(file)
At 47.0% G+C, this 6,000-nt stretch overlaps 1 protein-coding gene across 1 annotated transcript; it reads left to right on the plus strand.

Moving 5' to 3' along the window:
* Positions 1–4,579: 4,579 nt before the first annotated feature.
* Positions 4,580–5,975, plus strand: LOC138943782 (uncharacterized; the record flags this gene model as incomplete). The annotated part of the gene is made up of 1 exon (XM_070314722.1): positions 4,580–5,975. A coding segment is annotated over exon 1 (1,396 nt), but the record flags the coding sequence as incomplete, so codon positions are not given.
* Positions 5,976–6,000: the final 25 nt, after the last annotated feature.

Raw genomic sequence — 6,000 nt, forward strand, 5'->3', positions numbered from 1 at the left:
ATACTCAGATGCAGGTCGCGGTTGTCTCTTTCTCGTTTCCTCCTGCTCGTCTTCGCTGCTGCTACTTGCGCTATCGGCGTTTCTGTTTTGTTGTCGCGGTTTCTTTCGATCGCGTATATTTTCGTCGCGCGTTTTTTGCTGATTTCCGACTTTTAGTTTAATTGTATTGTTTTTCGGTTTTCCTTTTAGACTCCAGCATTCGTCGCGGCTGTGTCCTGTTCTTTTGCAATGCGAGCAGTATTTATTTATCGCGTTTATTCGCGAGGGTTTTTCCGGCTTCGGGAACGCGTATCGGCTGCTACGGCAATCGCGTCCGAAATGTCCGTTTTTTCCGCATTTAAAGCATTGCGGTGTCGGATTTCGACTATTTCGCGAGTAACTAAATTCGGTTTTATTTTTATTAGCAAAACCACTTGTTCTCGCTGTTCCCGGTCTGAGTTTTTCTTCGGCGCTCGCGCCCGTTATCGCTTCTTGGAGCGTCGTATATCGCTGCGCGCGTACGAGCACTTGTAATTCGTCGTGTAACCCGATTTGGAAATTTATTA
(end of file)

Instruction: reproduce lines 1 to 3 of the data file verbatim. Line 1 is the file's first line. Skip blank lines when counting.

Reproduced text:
At 47.0% G+C, this 6,000-nt stretch overlaps 1 protein-coding gene across 1 annotated transcript; it reads left to right on the plus strand.

Moving 5' to 3' along the window:
* Positions 1–4,579: 4,579 nt before the first annotated feature.